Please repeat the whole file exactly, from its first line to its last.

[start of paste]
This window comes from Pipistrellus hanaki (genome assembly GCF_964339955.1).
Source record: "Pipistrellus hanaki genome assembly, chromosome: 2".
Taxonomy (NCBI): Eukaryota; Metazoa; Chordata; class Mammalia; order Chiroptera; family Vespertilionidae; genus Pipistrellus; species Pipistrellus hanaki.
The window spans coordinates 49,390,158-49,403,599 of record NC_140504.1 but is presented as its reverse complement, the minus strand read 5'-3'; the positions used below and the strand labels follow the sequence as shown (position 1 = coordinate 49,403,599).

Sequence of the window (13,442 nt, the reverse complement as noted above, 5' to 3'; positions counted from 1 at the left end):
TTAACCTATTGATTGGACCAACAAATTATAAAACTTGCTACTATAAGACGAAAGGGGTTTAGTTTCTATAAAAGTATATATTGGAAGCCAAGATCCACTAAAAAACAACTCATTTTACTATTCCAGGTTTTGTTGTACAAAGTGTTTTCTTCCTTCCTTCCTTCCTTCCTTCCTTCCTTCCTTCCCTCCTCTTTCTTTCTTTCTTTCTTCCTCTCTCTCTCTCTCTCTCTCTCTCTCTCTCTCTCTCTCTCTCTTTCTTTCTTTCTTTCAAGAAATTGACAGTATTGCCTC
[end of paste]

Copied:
This window comes from Pipistrellus hanaki (genome assembly GCF_964339955.1).
Source record: "Pipistrellus hanaki genome assembly, chromosome: 2".
Taxonomy (NCBI): Eukaryota; Metazoa; Chordata; class Mammalia; order Chiroptera; family Vespertilionidae; genus Pipistrellus; species Pipistrellus hanaki.
The window spans coordinates 49,390,158-49,403,599 of record NC_140504.1 but is presented as its reverse complement, the minus strand read 5'-3'; the positions used below and the strand labels follow the sequence as shown (position 1 = coordinate 49,403,599).

Sequence of the window (13,442 nt, the reverse complement as noted above, 5' to 3'; positions counted from 1 at the left end):
TTAACCTATTGATTGGACCAACAAATTATAAAACTTGCTACTATAAGACGAAAGGGGTTTAGTTTCTATAAAAGTATATATTGGAAGCCAAGATCCACTAAAAAACAACTCATTTTACTATTCCAGGTTTTGTTGTACAAAGTGTTTTCTTCCTTCCTTCCTTCCTTCCTTCCTTCCTTCCTTCCCTCCTCTTTCTTTCTTTCTTTCTTCCTCTCTCTCTCTCTCTCTCTCTCTCTCTCTCTCTCTCTCTCTCTTTCTTTCTTTCTTTCAAGAAATTGACAGTATTGCCTC